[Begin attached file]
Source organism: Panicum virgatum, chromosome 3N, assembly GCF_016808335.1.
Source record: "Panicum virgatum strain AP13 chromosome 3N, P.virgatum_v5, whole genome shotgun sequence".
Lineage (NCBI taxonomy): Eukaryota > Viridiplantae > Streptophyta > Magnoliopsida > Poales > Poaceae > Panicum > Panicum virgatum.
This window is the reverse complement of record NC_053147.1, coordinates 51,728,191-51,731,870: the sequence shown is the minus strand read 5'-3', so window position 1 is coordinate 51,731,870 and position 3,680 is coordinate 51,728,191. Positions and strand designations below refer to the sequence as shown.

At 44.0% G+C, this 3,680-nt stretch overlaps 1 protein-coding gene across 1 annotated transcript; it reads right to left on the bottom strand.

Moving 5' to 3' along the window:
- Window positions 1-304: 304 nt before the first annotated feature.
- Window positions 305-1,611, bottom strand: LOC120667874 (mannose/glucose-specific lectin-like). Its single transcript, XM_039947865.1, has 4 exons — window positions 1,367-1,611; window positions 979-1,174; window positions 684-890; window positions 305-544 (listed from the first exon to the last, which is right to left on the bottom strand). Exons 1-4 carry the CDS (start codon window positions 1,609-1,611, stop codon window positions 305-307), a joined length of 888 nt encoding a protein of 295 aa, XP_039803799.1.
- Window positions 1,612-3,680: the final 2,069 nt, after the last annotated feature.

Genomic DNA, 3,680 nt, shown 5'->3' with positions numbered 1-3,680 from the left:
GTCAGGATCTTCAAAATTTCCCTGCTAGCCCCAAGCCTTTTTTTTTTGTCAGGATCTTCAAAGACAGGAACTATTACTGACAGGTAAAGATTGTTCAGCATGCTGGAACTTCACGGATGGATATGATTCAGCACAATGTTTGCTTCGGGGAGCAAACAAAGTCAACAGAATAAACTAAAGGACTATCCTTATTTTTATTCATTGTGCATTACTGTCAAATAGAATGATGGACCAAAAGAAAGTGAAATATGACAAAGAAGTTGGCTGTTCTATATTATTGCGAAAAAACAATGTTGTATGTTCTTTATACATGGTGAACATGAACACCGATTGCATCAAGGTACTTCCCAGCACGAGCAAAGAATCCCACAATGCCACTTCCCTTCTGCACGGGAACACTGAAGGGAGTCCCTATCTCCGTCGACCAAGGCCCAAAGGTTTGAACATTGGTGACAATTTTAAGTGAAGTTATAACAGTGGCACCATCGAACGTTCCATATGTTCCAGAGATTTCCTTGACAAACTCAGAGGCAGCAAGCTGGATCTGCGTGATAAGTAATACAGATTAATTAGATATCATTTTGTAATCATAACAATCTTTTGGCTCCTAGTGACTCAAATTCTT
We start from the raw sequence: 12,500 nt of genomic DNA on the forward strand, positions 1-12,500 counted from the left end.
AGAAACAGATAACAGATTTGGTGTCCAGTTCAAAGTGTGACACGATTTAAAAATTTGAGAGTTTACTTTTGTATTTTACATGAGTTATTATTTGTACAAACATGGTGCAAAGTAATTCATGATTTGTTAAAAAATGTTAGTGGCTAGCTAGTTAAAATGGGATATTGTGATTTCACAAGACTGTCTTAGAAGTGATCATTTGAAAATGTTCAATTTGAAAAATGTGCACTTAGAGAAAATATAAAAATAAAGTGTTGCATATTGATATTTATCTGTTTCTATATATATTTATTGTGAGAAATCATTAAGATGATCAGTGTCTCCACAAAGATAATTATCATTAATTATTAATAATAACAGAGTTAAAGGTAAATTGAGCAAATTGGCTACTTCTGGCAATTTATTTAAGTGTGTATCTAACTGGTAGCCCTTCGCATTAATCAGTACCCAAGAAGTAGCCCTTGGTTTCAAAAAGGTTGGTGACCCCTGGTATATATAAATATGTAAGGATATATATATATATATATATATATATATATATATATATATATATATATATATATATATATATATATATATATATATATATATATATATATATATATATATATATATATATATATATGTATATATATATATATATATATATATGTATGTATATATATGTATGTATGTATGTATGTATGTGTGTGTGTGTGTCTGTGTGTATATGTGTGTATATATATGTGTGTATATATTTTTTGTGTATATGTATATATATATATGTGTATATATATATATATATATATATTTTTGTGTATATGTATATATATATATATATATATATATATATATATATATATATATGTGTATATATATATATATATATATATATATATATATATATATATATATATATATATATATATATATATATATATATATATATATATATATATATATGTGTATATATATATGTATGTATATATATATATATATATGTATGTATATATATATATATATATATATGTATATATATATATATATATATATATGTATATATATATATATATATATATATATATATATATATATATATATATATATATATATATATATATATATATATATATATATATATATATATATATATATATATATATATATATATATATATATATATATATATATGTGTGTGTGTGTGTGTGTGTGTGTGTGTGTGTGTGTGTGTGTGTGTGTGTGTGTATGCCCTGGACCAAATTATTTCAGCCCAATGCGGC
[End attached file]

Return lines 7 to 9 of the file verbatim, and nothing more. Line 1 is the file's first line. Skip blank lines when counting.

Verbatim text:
- Window positions 1-304: 304 nt before the first annotated feature.
- Window positions 305-1,611, bottom strand: LOC120667874 (mannose/glucose-specific lectin-like). Its single transcript, XM_039947865.1, has 4 exons — window positions 1,367-1,611; window positions 979-1,174; window positions 684-890; window positions 305-544 (listed from the first exon to the last, which is right to left on the bottom strand). Exons 1-4 carry the CDS (start codon window positions 1,609-1,611, stop codon window positions 305-307), a joined length of 888 nt encoding a protein of 295 aa, XP_039803799.1.
- Window positions 1,612-3,680: the final 2,069 nt, after the last annotated feature.